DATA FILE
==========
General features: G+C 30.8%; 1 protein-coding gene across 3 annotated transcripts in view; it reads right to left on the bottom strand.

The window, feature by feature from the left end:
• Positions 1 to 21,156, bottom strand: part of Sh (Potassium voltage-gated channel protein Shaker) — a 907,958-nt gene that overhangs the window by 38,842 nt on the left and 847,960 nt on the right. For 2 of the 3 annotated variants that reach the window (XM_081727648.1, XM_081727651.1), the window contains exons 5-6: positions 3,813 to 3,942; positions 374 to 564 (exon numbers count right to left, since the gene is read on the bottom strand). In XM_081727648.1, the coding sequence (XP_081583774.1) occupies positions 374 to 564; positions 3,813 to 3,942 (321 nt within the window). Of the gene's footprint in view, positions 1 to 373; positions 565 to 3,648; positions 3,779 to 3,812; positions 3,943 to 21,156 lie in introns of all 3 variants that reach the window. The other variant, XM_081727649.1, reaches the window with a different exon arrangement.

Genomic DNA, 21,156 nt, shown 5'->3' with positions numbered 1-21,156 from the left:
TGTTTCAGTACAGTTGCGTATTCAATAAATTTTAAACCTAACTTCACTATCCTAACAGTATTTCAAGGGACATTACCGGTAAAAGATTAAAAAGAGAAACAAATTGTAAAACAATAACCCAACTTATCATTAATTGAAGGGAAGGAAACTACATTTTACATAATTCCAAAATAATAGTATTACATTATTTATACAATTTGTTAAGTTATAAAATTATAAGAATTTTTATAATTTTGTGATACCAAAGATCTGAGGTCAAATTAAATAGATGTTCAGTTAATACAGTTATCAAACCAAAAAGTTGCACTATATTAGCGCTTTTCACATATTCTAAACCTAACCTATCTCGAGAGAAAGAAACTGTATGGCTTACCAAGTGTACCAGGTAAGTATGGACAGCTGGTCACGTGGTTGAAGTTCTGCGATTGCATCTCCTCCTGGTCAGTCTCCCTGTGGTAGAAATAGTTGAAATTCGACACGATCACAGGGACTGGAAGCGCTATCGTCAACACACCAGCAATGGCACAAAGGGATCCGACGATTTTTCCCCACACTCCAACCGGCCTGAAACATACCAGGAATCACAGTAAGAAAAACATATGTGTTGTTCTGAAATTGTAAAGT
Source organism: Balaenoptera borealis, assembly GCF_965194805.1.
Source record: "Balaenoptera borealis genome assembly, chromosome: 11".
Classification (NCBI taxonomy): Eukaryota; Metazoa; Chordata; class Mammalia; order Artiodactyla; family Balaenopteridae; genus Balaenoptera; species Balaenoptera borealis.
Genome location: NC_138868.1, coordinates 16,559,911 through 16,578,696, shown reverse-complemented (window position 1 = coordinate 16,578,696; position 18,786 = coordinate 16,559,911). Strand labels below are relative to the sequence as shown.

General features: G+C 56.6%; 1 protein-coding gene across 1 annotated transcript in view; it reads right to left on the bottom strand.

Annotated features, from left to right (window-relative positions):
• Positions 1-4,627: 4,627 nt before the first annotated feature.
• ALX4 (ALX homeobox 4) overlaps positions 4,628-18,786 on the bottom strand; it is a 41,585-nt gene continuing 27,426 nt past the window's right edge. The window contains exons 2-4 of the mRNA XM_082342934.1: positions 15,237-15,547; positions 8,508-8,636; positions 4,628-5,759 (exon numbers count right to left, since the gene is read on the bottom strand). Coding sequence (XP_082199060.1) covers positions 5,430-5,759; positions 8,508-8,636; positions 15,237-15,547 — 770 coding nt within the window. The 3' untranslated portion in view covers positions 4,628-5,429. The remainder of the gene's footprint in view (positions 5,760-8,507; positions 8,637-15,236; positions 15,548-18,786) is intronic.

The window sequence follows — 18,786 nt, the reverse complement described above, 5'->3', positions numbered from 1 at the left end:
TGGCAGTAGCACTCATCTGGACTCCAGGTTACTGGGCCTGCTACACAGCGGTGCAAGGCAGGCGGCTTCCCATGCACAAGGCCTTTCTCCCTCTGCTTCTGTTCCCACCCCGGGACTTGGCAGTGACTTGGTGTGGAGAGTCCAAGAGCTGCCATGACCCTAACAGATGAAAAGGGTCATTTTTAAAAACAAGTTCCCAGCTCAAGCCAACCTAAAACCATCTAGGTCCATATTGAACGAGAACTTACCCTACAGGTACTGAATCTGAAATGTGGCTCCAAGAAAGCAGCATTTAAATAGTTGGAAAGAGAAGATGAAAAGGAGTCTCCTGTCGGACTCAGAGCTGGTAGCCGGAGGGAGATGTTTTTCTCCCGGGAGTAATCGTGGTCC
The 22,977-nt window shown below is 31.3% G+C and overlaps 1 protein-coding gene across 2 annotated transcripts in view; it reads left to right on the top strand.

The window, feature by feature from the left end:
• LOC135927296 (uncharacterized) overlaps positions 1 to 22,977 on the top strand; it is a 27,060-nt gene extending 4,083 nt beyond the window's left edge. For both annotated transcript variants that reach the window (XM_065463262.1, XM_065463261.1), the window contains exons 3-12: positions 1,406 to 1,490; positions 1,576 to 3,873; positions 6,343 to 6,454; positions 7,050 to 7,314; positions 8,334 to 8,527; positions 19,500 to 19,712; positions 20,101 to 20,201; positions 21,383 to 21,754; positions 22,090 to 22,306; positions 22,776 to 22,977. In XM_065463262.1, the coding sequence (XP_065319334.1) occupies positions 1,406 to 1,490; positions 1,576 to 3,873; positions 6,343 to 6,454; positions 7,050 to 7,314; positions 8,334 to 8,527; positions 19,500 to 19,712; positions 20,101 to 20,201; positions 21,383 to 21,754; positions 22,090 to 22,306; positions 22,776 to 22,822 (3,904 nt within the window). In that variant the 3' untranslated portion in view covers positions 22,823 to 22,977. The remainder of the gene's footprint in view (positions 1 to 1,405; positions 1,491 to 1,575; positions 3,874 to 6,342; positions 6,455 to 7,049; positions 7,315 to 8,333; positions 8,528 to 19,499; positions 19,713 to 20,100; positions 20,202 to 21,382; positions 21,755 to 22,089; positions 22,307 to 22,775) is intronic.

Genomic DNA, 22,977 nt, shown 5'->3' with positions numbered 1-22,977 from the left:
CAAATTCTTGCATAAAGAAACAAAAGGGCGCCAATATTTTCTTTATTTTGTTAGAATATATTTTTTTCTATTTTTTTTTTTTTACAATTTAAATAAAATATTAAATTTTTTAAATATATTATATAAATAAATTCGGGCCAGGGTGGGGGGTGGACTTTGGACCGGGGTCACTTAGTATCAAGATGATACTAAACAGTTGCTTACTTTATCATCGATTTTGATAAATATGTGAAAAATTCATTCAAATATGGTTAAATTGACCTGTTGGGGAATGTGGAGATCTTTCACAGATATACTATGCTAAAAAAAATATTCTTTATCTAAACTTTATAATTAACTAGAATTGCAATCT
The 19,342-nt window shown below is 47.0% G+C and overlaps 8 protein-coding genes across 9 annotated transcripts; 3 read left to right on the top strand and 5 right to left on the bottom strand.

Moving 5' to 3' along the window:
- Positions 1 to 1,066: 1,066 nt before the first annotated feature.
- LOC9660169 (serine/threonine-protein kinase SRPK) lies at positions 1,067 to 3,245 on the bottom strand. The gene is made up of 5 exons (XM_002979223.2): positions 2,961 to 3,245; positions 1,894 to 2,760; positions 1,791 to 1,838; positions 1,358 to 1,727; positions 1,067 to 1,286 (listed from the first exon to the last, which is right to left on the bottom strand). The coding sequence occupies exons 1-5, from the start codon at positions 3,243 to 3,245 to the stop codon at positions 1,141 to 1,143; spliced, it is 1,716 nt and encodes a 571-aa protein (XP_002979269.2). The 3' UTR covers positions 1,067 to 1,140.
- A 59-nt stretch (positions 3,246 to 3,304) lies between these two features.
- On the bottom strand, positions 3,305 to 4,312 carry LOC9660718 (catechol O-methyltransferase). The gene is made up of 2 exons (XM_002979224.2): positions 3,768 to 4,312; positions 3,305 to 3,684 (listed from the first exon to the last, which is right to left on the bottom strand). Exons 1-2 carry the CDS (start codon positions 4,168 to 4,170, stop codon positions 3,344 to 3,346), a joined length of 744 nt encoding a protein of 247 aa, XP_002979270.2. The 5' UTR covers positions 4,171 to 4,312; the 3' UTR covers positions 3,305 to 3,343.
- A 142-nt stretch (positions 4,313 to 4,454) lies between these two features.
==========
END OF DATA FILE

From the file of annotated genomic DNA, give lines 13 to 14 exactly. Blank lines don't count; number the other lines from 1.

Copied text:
• ALX4 (ALX homeobox 4) overlaps positions 4,628-18,786 on the bottom strand; it is a 41,585-nt gene continuing 27,426 nt past the window's right edge. The window contains exons 2-4 of the mRNA XM_082342934.1: positions 15,237-15,547; positions 8,508-8,636; positions 4,628-5,759 (exon numbers count right to left, since the gene is read on the bottom strand). Coding sequence (XP_082199060.1) covers positions 5,430-5,759; positions 8,508-8,636; positions 15,237-15,547 — 770 coding nt within the window. The 3' untranslated portion in view covers positions 4,628-5,429. The remainder of the gene's footprint in view (positions 5,760-8,507; positions 8,637-15,236; positions 15,548-18,786) is intronic.

The window sequence follows — 18,786 nt, the reverse complement described above, 5'->3', positions numbered from 1 at the left end: